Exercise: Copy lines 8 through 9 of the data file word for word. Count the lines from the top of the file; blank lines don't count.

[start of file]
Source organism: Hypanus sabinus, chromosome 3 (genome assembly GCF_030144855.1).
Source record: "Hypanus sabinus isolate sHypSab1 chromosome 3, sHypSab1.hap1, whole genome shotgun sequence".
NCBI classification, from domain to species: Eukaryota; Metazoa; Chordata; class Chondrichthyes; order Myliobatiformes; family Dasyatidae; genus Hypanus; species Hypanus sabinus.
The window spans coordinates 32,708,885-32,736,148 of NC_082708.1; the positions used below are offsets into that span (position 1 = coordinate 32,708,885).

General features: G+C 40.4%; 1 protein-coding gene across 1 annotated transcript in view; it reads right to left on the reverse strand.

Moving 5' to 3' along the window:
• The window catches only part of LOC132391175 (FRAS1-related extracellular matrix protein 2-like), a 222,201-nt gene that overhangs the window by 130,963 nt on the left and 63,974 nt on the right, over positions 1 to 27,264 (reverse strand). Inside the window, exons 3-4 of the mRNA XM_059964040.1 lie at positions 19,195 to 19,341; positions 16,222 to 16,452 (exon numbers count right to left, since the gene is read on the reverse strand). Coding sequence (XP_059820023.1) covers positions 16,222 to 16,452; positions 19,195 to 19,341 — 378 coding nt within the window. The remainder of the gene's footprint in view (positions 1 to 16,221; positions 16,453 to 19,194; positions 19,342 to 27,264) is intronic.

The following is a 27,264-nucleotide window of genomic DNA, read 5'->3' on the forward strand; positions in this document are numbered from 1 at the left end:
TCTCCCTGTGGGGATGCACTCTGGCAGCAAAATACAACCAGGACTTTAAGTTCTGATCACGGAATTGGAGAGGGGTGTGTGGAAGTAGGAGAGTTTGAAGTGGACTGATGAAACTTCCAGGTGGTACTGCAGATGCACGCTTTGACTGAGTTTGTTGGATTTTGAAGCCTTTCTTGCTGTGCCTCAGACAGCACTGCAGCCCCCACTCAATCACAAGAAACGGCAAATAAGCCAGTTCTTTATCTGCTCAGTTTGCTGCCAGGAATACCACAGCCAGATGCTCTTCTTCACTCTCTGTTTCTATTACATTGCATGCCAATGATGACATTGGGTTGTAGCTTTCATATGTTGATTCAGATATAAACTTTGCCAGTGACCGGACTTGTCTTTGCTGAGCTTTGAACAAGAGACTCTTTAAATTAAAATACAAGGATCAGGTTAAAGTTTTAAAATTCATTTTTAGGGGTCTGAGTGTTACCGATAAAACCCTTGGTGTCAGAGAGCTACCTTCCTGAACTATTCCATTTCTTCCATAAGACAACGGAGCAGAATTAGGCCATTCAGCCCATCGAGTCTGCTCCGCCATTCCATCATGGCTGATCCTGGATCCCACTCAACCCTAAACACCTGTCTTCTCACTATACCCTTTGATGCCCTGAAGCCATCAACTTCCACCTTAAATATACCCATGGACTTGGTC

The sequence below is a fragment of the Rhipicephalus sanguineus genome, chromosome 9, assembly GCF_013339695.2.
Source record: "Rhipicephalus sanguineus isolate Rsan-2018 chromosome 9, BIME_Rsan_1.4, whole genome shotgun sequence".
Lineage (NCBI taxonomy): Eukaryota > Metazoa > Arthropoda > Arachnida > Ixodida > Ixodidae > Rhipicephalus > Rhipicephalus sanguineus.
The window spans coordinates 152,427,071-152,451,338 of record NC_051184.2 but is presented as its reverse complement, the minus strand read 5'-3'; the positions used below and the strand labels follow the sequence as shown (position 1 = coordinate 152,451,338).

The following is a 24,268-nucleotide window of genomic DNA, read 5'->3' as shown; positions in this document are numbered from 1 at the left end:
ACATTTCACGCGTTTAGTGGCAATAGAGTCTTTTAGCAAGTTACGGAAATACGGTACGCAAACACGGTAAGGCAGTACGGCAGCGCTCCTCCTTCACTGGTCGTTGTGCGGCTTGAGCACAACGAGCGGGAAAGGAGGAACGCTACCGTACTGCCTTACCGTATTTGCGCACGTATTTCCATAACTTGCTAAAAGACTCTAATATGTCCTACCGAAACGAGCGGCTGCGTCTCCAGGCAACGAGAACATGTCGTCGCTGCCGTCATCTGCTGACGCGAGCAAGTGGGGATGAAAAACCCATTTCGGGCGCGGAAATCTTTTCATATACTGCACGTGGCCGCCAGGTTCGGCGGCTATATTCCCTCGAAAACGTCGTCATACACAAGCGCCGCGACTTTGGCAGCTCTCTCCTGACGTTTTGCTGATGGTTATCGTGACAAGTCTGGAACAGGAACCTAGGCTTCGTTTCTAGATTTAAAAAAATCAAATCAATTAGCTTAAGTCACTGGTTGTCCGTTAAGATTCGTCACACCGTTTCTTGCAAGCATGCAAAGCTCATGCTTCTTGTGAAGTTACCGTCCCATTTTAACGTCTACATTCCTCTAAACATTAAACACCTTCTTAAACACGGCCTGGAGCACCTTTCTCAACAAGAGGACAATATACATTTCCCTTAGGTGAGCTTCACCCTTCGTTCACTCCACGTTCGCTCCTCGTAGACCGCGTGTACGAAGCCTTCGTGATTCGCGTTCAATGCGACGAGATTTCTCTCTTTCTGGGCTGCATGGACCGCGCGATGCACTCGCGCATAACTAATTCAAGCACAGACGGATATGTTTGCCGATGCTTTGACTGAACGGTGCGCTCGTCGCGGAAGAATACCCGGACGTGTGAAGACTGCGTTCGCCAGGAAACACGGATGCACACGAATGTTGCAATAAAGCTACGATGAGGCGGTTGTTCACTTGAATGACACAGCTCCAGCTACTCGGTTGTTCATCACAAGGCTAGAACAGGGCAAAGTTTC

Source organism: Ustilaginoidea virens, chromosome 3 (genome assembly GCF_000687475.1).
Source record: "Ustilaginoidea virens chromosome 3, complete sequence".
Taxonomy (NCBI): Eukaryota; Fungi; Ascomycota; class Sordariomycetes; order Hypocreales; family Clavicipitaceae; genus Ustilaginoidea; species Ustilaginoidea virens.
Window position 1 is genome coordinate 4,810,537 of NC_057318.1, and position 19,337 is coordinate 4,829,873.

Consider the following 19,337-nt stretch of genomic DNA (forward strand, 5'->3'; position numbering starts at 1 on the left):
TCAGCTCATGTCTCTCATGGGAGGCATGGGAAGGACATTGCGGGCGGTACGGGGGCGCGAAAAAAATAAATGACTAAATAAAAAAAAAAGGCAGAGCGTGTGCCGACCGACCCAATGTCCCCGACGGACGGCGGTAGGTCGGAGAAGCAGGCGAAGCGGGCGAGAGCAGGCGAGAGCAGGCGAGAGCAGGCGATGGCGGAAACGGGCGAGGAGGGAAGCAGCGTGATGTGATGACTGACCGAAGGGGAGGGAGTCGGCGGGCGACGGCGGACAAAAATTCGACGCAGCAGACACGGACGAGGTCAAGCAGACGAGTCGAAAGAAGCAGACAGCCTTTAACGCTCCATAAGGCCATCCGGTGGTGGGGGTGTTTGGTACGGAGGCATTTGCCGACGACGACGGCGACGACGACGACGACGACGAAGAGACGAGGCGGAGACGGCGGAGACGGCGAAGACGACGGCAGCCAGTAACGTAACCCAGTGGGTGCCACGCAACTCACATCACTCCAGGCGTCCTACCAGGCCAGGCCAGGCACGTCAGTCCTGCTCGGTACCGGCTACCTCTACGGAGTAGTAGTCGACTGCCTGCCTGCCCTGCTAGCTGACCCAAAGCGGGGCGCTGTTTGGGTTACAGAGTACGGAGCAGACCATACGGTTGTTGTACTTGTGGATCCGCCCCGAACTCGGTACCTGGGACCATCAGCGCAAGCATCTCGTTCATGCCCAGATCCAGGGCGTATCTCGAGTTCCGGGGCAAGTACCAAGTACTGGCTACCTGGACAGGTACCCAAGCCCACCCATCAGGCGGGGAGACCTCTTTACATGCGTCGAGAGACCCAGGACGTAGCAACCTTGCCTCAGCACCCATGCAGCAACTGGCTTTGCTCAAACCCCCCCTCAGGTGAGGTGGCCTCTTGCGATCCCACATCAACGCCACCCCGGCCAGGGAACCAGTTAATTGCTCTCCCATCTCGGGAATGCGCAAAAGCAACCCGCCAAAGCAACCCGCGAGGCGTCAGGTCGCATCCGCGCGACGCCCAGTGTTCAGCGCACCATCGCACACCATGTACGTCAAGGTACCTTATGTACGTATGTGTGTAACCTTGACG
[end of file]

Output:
The following is a 27,264-nucleotide window of genomic DNA, read 5'->3' on the forward strand; positions in this document are numbered from 1 at the left end:
TCTCCCTGTGGGGATGCACTCTGGCAGCAAAATACAACCAGGACTTTAAGTTCTGATCACGGAATTGGAGAGGGGTGTGTGGAAGTAGGAGAGTTTGAAGTGGACTGATGAAACTTCCAGGTGGTACTGCAGATGCACGCTTTGACTGAGTTTGTTGGATTTTGAAGCCTTTCTTGCTGTGCCTCAGACAGCACTGCAGCCCCCACTCAATCACAAGAAACGGCAAATAAGCCAGTTCTTTATCTGCTCAGTTTGCTGCCAGGAATACCACAGCCAGATGCTCTTCTTCACTCTCTGTTTCTATTACATTGCATGCCAATGATGACATTGGGTTGTAGCTTTCATATGTTGATTCAGATATAAACTTTGCCAGTGACCGGACTTGTCTTTGCTGAGCTTTGAACAAGAGACTCTTTAAATTAAAATACAAGGATCAGGTTAAAGTTTTAAAATTCATTTTTAGGGGTCTGAGTGTTACCGATAAAACCCTTGGTGTCAGAGAGCTACCTTCCTGAACTATTCCATTTCTTCCATAAGACAACGGAGCAGAATTAGGCCATTCAGCCCATCGAGTCTGCTCCGCCATTCCATCATGGCTGATCCTGGATCCCACTCAACCCTAAACACCTGTCTTCTCACTATACCCTTTGATGCCCTGAAGCCATCAACTTCCACCTTAAATATACCCATGGACTTGGTC